• Creating jobs by securing investment commitments of $5.6 billion from major auto manufacturers for electric vehicle supply chain capacity
        • Proposing an Ontario Staycation Tax Credit that would provide $270 million in total support for accommodation expenses for travel within Ontario in 2022, including up to $400 in savings per family

Additional Working for Economic Growth Measures will include:

        • Creating a $40 million Advanced Manufacturing and Innovation Competitiveness stream of the Regional Developmental Program over two years to help businesses improve competitiveness, growth and job creation
        • Building Northern communities and jobs by supporting sustainable biomass and the forest sector while protecting electricity consumers
        • Expanding the Aboriginal Loan Guarantee Program envelope to $1 billion to support Indigenous investments in electricity infrastructure
        • Investing $1.5 million over three years to support the Francophone Business Network and create a Francophone business incubator

Economic and Fiscal Highlights

Although the provincial deficit remains high, at $12.5 billion more than the government’s pre-pandemic forecasts, lower-than-anticipated pandemic expenditures and improved tax revenue from a strengthening economic recovery contributed to some positive forecasts for the government.

The provincial deficit now stands at $21.5 billion, a decrease of $11 billion from the amount forecast in the 2021 Spring Budget.

Remaining consistent with the recent Speech from the Throne, the Fall Economic Statement forecasts that economic growth, rather than tax increases or spending cuts, will drive an improving deficit forecast. The current projection for fiscal year 2022-23 is now $19.6 billion, and fiscal year 2023-24 is projected at $12.9 billion, compared to $27.7 billion and $20.2 billion as outlined in Budget 2021, respectively.

The Fall Economic Statement pays heed to continuing economic headwinds. Despite a steady re-opening and improving labour market, due to the COVID-19 pandemic the economic recovery remains uneven for many Ontarians, especially those in hospitality, grape and wine and tourism-related sectors.

Inflation will continue to be a concern in the near-to mid-term, driven particularly by ongoing supply chain issues related to economic disruption caused by the pandemic. Consumer price inflation is projected to ease from 3.1 per cent in 2021 to 2.6 per cent in 2022, and is projected to return close to the Bank of Canada’s inflation target of 2.0 per cent in 2023 and 2024.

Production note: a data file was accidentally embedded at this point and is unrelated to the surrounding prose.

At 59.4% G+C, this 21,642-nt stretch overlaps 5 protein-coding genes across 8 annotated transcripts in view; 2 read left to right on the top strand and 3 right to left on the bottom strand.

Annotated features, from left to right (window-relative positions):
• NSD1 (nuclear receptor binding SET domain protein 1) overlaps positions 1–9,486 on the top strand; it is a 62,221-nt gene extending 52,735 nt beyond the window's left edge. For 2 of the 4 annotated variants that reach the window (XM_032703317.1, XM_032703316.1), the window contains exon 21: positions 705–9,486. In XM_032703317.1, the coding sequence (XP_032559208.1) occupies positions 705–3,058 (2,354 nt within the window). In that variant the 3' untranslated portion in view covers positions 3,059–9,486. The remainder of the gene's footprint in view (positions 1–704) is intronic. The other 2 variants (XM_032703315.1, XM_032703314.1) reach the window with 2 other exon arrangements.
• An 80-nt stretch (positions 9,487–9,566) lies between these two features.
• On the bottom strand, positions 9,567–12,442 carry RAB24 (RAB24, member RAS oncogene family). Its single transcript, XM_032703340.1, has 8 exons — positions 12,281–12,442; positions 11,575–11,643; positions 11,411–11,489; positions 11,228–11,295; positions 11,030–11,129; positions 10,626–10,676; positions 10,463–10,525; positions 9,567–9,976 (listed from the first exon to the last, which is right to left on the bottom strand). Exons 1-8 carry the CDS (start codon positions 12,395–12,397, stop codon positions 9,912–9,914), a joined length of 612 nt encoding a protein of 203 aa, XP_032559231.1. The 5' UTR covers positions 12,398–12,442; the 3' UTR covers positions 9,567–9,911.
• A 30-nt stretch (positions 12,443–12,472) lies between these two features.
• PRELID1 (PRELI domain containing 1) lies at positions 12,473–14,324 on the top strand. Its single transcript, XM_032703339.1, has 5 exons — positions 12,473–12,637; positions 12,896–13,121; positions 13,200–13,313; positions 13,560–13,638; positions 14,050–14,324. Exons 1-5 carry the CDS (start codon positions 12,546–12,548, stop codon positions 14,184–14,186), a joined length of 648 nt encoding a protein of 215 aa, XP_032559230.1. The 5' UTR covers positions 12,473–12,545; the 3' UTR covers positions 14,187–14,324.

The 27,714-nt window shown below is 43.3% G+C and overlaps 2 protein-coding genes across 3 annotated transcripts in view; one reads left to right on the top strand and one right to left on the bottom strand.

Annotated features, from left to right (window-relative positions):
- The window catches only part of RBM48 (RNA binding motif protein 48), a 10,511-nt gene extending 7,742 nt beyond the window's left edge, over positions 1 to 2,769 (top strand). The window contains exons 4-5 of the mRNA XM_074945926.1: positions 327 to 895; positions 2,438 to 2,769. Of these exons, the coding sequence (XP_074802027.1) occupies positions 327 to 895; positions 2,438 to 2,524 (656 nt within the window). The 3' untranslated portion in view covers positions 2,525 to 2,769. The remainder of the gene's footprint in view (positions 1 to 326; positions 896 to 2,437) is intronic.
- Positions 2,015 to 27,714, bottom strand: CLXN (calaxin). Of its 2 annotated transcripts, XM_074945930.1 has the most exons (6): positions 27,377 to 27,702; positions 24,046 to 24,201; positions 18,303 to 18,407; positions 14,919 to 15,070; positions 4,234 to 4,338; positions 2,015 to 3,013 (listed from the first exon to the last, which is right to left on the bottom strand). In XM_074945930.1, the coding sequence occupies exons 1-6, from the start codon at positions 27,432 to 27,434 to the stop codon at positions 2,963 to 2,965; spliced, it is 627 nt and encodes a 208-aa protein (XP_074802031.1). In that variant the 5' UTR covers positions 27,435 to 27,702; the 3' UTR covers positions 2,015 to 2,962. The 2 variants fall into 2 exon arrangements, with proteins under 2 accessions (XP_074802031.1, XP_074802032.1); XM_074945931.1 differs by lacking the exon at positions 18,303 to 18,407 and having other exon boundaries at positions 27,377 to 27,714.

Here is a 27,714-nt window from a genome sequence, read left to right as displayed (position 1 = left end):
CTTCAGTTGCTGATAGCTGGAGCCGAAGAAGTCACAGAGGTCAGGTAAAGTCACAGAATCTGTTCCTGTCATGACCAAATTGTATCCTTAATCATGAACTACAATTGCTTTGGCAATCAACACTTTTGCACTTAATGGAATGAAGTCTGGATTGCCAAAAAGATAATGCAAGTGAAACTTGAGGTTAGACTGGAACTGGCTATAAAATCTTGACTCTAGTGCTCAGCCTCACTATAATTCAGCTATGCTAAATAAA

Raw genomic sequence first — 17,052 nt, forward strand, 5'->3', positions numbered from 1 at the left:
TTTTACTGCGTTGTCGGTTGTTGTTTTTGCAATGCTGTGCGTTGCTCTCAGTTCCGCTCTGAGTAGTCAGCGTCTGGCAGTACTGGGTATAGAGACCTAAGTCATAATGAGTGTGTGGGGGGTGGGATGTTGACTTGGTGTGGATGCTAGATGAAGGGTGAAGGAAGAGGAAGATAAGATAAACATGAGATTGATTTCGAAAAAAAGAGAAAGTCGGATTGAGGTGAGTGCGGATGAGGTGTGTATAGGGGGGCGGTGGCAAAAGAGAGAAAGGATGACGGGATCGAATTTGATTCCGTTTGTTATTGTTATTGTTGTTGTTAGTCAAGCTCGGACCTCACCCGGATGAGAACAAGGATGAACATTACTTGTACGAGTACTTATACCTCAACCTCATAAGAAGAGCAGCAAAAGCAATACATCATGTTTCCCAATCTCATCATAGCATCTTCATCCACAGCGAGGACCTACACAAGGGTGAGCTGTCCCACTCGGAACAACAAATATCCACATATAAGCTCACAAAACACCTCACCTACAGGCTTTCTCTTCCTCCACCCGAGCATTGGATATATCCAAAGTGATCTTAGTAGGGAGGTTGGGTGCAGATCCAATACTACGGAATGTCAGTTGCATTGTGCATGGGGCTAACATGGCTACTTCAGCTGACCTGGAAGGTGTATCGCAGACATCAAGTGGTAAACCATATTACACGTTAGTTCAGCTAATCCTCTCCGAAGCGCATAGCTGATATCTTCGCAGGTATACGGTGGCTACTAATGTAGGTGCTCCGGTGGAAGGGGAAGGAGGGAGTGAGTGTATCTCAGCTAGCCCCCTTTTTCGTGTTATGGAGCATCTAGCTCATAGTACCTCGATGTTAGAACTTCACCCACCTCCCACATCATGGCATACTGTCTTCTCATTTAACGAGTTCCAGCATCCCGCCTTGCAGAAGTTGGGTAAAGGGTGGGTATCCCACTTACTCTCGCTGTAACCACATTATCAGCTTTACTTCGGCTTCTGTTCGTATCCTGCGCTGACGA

What Comes Next?

With both the Throne Speech and the Fall Economic Statement in the rearview mirror, the Ford government and opposition parties alike will be laser-focused on setting the stage for the upcoming election.
During the months ahead, watch for the Ford government to announce major commitments to check the box on delivering progress on important mandates from the 2018 campaign as well as priorities that are well-aligned with their election pitch.

Case in point: the recent introduction of worker protection legislation by Minister of Labour Monte McNaughton. The focus of this legislation and the firm language used by the government – much more streamlined recognition of foreign credentials and experience in regulated professions, cracking down on predatory temporary help agencies, banning the use of most non-compete clauses in employment contracts – may seem like an unusual fit for a PC government.

It is, however, well-aligned with the “For the People” populist message that Premier Ford aims to take back to the voters in the spring, of a government that protects the “little guy” (whether a worker or small business) while creating the conditions for broad-based economic prosperity.

The opposition parties will be working furiously over the same period to raise questions and cast doubt about that argument in the minds of voters. The Ford government will likewise be working to implement the right mix of policies to assemble the coalition of voters they need to secure a second mandate.

Whatever outcome ultimately transpires, we can expect a lot of action at Queen’s Park in the months to come.

2022 Budget Consultations

With this Fall Economic Statement and the 2022 election, preparation now begins for the Spring 2022 Ontario Budget. Consultations will soon begin, and Counsel Public Affairs will keep you posted on consultation timelines.